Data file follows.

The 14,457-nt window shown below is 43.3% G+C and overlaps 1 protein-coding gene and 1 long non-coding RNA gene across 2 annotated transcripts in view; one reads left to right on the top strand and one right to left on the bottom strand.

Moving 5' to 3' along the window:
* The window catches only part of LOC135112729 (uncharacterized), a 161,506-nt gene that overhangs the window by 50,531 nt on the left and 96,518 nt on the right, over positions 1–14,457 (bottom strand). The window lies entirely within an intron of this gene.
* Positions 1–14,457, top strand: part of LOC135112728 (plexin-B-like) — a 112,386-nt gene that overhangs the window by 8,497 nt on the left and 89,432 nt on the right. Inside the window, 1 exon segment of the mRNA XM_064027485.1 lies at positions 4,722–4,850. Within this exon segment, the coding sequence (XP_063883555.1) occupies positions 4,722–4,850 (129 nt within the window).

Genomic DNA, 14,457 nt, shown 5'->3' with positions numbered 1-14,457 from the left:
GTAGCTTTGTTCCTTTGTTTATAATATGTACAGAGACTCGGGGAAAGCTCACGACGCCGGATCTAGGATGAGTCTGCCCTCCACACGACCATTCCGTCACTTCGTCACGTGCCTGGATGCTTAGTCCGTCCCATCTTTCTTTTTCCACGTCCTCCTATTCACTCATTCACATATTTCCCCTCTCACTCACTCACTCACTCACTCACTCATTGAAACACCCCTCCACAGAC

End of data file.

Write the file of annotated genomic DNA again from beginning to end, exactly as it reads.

The 14,457-nt window shown below is 43.3% G+C and overlaps 1 protein-coding gene and 1 long non-coding RNA gene across 2 annotated transcripts in view; one reads left to right on the top strand and one right to left on the bottom strand.

Moving 5' to 3' along the window:
* The window catches only part of LOC135112729 (uncharacterized), a 161,506-nt gene that overhangs the window by 50,531 nt on the left and 96,518 nt on the right, over positions 1–14,457 (bottom strand). The window lies entirely within an intron of this gene.
* Positions 1–14,457, top strand: part of LOC135112728 (plexin-B-like) — a 112,386-nt gene that overhangs the window by 8,497 nt on the left and 89,432 nt on the right. Inside the window, 1 exon segment of the mRNA XM_064027485.1 lies at positions 4,722–4,850. Within this exon segment, the coding sequence (XP_063883555.1) occupies positions 4,722–4,850 (129 nt within the window).

Genomic DNA, 14,457 nt, shown 5'->3' with positions numbered 1-14,457 from the left:
GTAGCTTTGTTCCTTTGTTTATAATATGTACAGAGACTCGGGGAAAGCTCACGACGCCGGATCTAGGATGAGTCTGCCCTCCACACGACCATTCCGTCACTTCGTCACGTGCCTGGATGCTTAGTCCGTCCCATCTTTCTTTTTCCACGTCCTCCTATTCACTCATTCACATATTTCCCCTCTCACTCACTCACTCACTCACTCACTCATTGAAACACCCCTCCACAGAC